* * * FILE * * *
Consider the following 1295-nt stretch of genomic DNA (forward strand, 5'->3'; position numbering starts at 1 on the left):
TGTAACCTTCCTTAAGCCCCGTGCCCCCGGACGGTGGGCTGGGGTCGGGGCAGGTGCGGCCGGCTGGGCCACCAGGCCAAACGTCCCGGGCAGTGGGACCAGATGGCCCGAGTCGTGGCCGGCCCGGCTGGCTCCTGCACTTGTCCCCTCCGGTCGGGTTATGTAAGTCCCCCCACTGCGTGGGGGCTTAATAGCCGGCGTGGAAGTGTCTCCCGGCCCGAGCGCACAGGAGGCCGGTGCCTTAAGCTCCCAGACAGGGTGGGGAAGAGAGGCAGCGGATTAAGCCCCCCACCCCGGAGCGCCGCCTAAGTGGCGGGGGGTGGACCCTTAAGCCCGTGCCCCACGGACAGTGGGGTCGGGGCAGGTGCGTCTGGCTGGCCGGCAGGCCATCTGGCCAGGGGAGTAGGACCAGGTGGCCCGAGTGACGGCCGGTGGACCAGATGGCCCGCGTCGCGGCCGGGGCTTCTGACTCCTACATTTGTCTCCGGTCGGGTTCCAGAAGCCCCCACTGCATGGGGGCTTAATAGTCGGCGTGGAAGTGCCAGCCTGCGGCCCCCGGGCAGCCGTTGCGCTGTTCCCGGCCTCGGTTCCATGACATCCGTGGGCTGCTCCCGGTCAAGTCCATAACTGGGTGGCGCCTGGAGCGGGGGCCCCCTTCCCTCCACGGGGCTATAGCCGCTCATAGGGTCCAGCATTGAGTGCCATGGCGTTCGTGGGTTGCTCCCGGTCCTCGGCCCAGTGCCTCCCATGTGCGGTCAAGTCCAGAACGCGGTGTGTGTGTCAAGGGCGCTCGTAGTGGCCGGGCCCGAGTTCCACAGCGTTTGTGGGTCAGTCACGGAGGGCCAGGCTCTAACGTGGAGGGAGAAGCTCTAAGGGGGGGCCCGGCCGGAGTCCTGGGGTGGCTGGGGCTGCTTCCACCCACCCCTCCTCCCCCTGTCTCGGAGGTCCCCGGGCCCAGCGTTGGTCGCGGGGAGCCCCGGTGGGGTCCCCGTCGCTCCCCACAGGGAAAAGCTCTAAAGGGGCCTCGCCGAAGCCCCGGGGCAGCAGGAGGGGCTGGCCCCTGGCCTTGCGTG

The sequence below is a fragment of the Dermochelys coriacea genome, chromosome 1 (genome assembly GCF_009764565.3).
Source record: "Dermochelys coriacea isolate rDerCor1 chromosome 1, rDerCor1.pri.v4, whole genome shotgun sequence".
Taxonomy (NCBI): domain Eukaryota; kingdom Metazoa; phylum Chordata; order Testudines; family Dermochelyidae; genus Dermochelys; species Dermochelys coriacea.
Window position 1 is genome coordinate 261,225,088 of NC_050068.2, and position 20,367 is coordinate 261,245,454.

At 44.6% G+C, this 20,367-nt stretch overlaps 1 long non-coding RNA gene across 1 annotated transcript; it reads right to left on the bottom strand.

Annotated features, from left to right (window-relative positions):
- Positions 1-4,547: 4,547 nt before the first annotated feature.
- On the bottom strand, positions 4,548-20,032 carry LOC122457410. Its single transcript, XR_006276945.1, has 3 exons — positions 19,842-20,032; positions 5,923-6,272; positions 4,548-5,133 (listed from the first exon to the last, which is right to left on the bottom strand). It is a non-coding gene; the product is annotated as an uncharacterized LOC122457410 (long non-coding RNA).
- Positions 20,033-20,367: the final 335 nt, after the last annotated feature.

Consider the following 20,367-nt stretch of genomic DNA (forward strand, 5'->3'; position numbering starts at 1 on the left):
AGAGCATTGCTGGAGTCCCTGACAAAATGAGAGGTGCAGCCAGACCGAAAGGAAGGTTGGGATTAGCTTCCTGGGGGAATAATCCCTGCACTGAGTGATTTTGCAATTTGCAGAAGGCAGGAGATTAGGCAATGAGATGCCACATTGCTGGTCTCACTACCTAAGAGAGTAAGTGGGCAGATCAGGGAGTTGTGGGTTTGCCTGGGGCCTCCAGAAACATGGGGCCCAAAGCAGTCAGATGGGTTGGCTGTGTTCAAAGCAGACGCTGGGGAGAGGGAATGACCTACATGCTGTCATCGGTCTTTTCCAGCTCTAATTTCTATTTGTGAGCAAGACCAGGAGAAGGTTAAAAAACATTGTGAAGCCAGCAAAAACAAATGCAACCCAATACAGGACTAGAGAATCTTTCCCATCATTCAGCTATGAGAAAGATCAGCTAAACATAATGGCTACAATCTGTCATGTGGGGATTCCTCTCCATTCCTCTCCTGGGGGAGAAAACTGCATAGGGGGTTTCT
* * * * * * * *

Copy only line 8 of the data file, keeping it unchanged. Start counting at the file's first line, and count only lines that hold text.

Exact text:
Annotated features, from left to right (window-relative positions):